• A diode-laser bar is a type of semiconductor laser containing a one-dimensional array of broad-area emitters or alternatively containing sub arrays containing 10-20 narrow stripe emitters. A broad-area diode bar typically contains 19-49 emitters, each being on the order of e.g. 1×100 μm wide. The beam quality along the 1-μm dimension or fast-axis is typically diffraction-limited. The beam quality along the 100-μm dimension or slow-axis or array dimension is typically many times diffraction-limited. Typically, a diode bar for commercial applications has a laser resonator length of the order of 1 to 4 mm, is about 10 mm wide and generates tens of watts of output power. Most diode bars operate in the wavelength region from 780 to 1070 nm, with the wavelengths of 808 nm (for pumping neodymium lasers) and 940 nm (for pumping Yb:YAG) being most prominent. The wavelength range of 915-976 nm is used for pumping erbium-doped or ytterbium-doped high-power fiber lasers and amplifiers.
  • A property of diode bars that are usually addressed is the output spatial beam profile. For most applications beam conditioning optics are needed. Significant efforts are therefore often required for conditioning the output of a diode bar or diode stack. Conditioning techniques include using aspherical lenses for collimating the beams while preserving the beam quality. Microoptic fast axis collimators are used to collimate the output beam along the fast-axis. Array of aspherical cylindrical lenses are often used for collimation of each laser element along the array or slow-axis. To achieve beams with approximately circular beam waist a special beam shaper for symmetrization of the beam quality of each diode bar or array can be applied. A degrading property of diode bars is the “smile”—a slight bend of the planar nature of the connected emitters. Smile errors can have detrimental effects on the ability to focus beams from diode bars. Another degrading property is collimation error of the slow and fast-axis. For example, a twisting of the fast-axis collimation lens results in an effective smile. This has detrimental effects on the ability to focus. In stack “pointing” error of each bar is the most dominant effect. Pointing error is a collimation error. This is the result of the array or bar that is offset from the fast-axis lens. An offset of 1 μm is the same as the whole array having a smile of 1 μm.
  • Diode bars and diode arrays overcome limitations of very broad single emitters, such as amplified spontaneous emission or parasitic lasing in the transverse direction or filament formation. Diode arrays can also be operated with a more stable mode profile, because each emitter produces its own beam. Techniques which exploit some degree of coherent coupling of neighbored emitters can result in better beam quality. Such techniques may be included in the fabrication of the diode bars while others may involve external cavities. Another benefit of diode arrays is that the array geometry makes diode bars and arrays very suitable for coherent or spectral beam combining to obtain a much higher beam quality.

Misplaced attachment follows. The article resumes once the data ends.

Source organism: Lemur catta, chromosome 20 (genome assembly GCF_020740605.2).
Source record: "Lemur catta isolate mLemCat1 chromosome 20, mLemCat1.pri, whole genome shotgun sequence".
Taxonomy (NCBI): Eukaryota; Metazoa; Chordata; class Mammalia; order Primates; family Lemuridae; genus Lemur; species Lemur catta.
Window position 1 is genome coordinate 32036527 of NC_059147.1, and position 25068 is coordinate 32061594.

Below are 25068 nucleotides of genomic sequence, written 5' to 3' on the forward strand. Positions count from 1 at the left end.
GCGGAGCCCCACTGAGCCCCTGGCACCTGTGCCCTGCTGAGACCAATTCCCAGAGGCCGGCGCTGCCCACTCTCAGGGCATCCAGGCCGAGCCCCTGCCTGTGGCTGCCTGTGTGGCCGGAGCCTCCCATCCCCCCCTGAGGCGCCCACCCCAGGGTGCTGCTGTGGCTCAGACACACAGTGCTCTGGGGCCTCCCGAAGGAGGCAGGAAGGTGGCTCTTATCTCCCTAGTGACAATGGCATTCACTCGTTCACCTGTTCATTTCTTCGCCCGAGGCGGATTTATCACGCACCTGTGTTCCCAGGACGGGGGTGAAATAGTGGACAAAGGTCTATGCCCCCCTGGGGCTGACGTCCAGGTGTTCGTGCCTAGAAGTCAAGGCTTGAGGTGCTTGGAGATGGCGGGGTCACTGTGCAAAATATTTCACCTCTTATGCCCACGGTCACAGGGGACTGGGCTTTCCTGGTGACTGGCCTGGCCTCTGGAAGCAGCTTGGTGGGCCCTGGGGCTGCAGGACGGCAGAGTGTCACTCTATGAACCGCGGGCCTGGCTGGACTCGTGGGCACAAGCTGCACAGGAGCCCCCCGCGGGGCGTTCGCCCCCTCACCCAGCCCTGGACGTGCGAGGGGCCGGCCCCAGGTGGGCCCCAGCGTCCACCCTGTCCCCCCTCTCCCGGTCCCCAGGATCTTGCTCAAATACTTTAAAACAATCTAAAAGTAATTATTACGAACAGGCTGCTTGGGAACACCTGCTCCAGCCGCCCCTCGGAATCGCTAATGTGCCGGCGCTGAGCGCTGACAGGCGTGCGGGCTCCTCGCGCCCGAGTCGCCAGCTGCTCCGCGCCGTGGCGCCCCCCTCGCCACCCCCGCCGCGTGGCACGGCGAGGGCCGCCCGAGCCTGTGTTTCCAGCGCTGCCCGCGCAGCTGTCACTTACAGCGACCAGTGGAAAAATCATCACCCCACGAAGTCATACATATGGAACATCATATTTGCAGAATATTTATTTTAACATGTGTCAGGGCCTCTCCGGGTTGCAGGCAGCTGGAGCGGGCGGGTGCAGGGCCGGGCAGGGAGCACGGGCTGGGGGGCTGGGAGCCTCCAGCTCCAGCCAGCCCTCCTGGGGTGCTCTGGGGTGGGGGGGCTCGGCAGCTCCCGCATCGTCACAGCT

• In addition to raw bar or array offerings, diode arrays are available in fiber-coupled form because this often makes it much easier to utilize each emitter's output and to mount the diode bars so that cooling of the diodes occurs some distance from the place where the light is used. Usually, the light is coupled into a single multimode fiber using either a simple fast-axis collimator and no beam conditioning in the slow-axis direction, or a more complex beam shaper to preserve the brightness better. It is also possible to launch the beamlets from the emitters into a fiber bundle (with one fiber per emitter).
  • Emission bandwidth of a diode bar or diode array is an important consideration for some applications. Optical feedback (e.g. from volume Bragg grating) can significantly improve wavelength tolerance and emission bandwidth. In addition, bandwidth and exact center wavelength can also be important for spectral beam combining.
  • A diode stack is simply an arrangement of multiple diode bars that can deliver very high output power. Also called diode laser stack, multi-bar module, or two-dimensional laser array, the most common diode stack arrangement is that of a vertical stack which effectively comprises a two-dimensional array of edge emitters. Such a stack can be fabricated by attaching diode bars to thin heat sinks and stacking these assemblies so as to obtain a periodic array of diode bars and heat sinks. There are also horizontal diode stacks, and two-dimensional stacks.
  • For the high beam quality, the diode bars generally should be as close to each other as possible. On the other hand, efficient cooling requires some minimum thickness of the heat sinks mounted between the bars. This tradeoff of diode bar spacing results in beam quality of a diode stack in the vertical direction (and subsequently its brightness) is much lower than that of a single diode bar. There are, however, several techniques for significantly mitigating this problem, e.g. by spatial interleaving of the outputs of different diode stacks, by polarization coupling, or by wavelength multiplexing. Various types of high-power beam shapers and related devices have been developed for such purposes. Diode stacks can provide extremely high output powers (e.g. hundreds or thousands of watts).